In addition, the Regulation provides that the provider's obligation to ensure the cross-border portability of online content services to the subscriber (temporarily present in a Member State) should not extend "to quality requirements", to which it should, on the other hand, to comply if the service is performed in the Member State of residence (except as otherwise and expressly agreed between the parties), since he only has to inform the subscriber/subscriber of the quality of the provision of the service which the latter may enjoy, in the case of that transitional mobility in other Member States.

This provision is feared to be a legitimisation of the failure (and/or at least an opportunity to circumvent) the portability obligation.

The hope is therefore that minimum quality criteria for cross-border portability can be introduced, even if they are lower than those offered if the user is in the Member State of residence, so as not to aggravate it beyond what is reasonable and necessary for the purpose).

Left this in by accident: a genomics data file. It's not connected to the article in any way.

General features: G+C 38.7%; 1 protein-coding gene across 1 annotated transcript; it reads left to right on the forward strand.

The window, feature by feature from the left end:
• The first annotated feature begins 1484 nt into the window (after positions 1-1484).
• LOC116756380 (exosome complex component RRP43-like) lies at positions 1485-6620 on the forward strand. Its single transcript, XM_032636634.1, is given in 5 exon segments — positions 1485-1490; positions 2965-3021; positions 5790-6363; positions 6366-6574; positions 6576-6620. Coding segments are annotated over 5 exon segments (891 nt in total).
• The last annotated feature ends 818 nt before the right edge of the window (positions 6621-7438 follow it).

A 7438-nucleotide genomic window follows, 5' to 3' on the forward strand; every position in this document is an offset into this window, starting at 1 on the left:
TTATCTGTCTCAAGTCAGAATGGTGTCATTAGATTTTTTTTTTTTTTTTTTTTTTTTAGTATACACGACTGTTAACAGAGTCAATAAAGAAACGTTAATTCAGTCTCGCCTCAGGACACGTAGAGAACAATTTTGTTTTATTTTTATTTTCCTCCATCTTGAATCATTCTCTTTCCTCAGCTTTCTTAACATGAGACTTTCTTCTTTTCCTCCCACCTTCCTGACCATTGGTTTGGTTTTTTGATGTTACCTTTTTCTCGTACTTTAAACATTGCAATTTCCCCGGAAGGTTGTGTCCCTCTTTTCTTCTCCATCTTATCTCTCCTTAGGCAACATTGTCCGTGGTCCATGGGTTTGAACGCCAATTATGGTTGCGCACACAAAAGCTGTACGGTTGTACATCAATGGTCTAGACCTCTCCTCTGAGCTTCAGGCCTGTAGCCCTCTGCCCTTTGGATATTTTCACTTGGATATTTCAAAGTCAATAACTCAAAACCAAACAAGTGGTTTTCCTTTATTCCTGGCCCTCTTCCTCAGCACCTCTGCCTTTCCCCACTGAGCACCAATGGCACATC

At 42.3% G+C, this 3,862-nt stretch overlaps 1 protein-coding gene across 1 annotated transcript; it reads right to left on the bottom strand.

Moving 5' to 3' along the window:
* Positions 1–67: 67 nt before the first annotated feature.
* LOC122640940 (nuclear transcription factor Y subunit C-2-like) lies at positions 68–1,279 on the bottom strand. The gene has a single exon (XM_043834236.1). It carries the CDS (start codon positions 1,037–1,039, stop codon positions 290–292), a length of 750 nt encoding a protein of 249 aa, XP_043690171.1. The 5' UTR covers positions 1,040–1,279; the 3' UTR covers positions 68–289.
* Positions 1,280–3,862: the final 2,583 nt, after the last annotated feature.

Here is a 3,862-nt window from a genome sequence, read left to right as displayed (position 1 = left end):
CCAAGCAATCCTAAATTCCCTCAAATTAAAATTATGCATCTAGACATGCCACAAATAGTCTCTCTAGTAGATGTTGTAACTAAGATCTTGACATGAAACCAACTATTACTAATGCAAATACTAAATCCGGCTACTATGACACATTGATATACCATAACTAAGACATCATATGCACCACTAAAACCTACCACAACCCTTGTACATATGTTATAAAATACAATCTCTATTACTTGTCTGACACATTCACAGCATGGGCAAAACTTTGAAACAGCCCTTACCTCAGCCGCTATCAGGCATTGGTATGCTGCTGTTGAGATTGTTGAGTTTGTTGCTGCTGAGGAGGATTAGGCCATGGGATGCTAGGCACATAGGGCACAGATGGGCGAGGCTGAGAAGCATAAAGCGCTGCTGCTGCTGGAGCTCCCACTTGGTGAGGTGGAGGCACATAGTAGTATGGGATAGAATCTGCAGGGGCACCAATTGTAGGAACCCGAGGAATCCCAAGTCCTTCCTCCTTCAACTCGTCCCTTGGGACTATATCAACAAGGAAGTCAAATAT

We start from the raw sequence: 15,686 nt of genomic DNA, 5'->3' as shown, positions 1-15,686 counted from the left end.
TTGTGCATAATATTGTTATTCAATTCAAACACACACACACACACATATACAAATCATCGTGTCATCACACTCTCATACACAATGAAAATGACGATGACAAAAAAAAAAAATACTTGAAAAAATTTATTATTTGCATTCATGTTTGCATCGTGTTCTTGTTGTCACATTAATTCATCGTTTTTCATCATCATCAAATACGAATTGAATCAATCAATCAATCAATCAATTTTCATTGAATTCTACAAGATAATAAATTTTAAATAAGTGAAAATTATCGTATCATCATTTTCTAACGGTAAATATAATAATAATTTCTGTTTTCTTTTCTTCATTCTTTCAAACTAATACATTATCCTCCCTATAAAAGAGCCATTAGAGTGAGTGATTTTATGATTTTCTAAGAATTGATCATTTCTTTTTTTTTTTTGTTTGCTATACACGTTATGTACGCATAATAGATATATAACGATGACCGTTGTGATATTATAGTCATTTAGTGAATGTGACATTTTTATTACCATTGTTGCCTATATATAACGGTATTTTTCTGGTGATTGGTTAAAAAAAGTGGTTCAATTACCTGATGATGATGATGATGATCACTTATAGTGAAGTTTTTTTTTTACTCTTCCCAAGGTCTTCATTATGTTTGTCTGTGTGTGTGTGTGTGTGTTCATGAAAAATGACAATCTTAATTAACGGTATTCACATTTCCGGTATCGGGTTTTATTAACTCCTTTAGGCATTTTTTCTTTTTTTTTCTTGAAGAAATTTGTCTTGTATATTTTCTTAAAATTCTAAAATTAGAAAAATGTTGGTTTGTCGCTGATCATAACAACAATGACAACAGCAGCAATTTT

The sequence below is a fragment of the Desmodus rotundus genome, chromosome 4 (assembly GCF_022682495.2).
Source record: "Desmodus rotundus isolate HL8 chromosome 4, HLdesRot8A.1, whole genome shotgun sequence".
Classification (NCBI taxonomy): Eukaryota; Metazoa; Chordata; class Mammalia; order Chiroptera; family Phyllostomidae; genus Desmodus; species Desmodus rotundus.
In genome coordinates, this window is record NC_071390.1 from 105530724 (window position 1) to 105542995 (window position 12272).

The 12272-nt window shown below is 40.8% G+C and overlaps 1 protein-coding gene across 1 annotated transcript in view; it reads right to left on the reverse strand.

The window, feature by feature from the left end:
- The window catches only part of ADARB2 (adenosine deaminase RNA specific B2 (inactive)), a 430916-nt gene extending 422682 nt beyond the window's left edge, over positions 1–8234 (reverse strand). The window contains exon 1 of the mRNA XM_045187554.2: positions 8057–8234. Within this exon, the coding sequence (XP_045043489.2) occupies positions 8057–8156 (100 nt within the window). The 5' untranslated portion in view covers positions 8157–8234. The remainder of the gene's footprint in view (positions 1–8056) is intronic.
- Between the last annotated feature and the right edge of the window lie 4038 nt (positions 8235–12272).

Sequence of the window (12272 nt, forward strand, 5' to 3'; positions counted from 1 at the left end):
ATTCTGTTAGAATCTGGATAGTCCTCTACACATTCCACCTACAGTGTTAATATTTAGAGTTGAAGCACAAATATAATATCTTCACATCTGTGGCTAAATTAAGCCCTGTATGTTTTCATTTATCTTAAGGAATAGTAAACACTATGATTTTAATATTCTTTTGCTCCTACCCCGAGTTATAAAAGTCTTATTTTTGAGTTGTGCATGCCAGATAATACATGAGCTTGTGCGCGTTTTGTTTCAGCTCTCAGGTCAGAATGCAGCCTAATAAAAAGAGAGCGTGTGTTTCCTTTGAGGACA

A further important observation concerns the costs that service providers will have to bear in order to adapt the technical infrastructure. At the moment these costs are not quantifiable, however, it is hoped that they will not be fully attributed to the user/subscriber.

The hope is that a common position will be reached within the Community which will meet the legitimate needs of consumer access and the economic sustainability of the content industries and that the Italian position coordinated thanks to the work of the mud (Digital Single Market) technical table at the Departments of European Policies of the Presidency of the Council of Ministers will be taken into due consideration.